NASA fears Elon Musk rocket will explode and destroy route to International Space Station – World News

The billionaire could effectively disrupt the space agency’s only way of getting US astronauts to the International Space Station if its latest SpaceX launch goes badly

Elon Musk
Elon Musk hopes to prove Starship is mankind’s route to Mars

NASA fears that if Elon Musk’s rocket explodes again during launch, it could destroy the agency’s only route into space.

The billionaire entrepreneur’s SpaceX company is ready to send its Starship rocket into orbit, but risks cutting the US off the International Space Station.

Kathy Lueders, NASA’s director of space operations, said a repeat of an early failed launch by the company could be “pretty devastating.”

The program is already facing a lengthy regulatory review of its primary launch site in Texas.

Musk wants to show customers that Starship, which he sees as mankind’s route to Mars, can successfully reach orbit, a long-delayed crucial milestone in the rocket’s development.

SpaceX’s proposals to address NASA concerns, including a plan to be able to launch US astronauts from another launch pad in Florida, could be months away from receiving agency approval.

The SpaceX spacecraft SN9 explodes into a fireball after its high-altitude test flight from the test facilities in Boca Chica, Texas in 2021



SpaceX last year accelerated construction of an orbital spacecraft launch pad at its Cape Canaveral, Fla., facilities as an alternative to the rocket’s primary test launch and development site in Boca Chica, Texas.

The latter’s lengthy regulatory review is due to be completed this week.

But one of SpaceX’s existing Florida facilities, called Launch Complex 39A, at NASA’s Kennedy Space Center on the coast of Cape Canaveral, is the only platform approved for launching the company’s Crew Dragon capsule.

NASA relies on this spacecraft to ferry its astronauts to the International Space Station.

NASA officials have told SpaceX in recent months that a Starship explosion at Launch Complex 39A could effectively cut off the space agency’s only way of getting US astronauts to the International Space Station.

“We all know that an early failure like one of the early SpaceX flights would be pretty devastating for 39A,” Ms. Lueders said.

An explosion could separate the US from the International Space Station


(Getty Images/Science Photo Library RF)

SpaceX has already invested heavily in building a Starship pad a few hundred meters from the Pad 39A launch tower.

It has responded by submitting to NASA a plan to equip its other Florida pad — Launch Complex 40, five miles away on Space Force grounds — with the means to launch US astronauts, according to one with the plans familiar person.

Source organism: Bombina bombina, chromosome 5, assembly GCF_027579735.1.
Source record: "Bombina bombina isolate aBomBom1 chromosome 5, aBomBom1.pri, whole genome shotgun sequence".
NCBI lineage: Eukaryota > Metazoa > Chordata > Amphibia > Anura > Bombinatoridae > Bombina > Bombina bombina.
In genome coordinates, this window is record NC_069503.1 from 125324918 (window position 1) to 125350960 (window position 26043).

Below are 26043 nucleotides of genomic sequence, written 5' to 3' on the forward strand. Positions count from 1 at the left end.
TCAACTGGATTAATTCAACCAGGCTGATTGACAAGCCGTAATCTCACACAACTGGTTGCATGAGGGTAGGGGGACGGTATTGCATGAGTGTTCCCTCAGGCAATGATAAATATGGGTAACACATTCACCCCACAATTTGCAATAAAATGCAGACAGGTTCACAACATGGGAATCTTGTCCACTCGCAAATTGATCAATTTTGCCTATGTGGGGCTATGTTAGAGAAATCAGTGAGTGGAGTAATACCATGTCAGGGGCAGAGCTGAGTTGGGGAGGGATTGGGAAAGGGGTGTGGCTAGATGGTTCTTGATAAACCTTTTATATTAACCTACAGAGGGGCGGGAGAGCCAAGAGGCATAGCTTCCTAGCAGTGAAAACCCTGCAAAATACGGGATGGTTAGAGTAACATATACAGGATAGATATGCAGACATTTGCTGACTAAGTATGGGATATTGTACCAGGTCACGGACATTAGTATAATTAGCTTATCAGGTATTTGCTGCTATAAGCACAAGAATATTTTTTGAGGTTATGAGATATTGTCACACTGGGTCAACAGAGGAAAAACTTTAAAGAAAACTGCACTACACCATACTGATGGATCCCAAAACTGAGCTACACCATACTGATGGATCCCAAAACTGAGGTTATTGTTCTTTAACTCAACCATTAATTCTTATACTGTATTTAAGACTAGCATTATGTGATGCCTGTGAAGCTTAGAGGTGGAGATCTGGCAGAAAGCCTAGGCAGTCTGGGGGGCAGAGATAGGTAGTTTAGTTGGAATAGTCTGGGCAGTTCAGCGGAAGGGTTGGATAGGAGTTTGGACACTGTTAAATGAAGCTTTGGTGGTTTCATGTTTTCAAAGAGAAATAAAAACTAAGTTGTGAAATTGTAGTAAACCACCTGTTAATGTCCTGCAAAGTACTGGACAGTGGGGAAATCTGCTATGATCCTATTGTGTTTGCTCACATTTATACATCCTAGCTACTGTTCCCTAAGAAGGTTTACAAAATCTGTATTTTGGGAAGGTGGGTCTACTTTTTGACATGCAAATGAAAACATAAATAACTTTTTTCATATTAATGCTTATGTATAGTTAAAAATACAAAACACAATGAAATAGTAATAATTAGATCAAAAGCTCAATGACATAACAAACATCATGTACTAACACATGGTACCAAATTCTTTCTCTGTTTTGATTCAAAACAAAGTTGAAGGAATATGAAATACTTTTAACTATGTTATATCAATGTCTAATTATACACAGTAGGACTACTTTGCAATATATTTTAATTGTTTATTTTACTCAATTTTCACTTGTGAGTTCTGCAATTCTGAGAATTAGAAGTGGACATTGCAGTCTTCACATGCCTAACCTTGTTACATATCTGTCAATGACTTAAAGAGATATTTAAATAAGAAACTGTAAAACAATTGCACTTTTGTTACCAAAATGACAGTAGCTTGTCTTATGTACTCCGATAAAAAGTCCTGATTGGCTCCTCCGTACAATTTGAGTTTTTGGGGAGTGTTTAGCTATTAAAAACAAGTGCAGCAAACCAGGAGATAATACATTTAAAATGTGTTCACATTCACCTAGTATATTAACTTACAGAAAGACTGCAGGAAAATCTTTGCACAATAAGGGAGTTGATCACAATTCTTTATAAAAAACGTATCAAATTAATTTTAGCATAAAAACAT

The company is also exploring ways to “harden” 39A, or make the launch pad more resilient to an explosive spacecraft accident and the immense forces that emanate from a successful spacecraft launch, Ms Lueders said.

Hardening Pad 39A and launching people from Pad 40 would both require regulatory approval.

“SpaceX is working with us on these things,” Ms. Lueders said.

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“Because it’s also in their best interest that their fairly stable revenue stream isn’t disrupted.”

Part of SpaceX’s challenge is to show that 39A will not be damaged by Starship’s novel liquid oxygen and methane fuel — a combination of propellants that NASA and US regulators are unfamiliar with.

“The problem is that the explosive potential of this combination is not known,” said Randy Repcheck, deputy manager at the Federal Aviation Administration’s (FAA) Office of Commercial Space Transportation, which oversees launchpad safety.

Starship is a two-stage reusable rocket system designed to launch commercial satellites into Earth orbit and humans to the Moon and Mars.

NASA last year selected SpaceX to use Starship for the first launch of US astronauts to the lunar surface since the days of the Apollo program.

The rocket’s next major test, a complex task to launch into orbit for the first time, was delayed in part by the regulatory environmental impact review of the Texas compound, which has blocked the FAA from granting SpaceX its orbital launch license.

The review, due to be completed today, is expected to impose conditions on SpaceX that could delay the Starship program.

That prospect prompted Musk to double down on construction of Starship’s launch pad at 39A in Florida at Cape Canaveral last year.

“We have the Cape alternative, and we actually applied for and received an environmental permit to launch from the Cape a few years ago,” Musk said at a Starship Update event in February, estimating it “takes six to six would take eight months to build and launch from the launch tower at the Cape.”

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Fry Electronics Team

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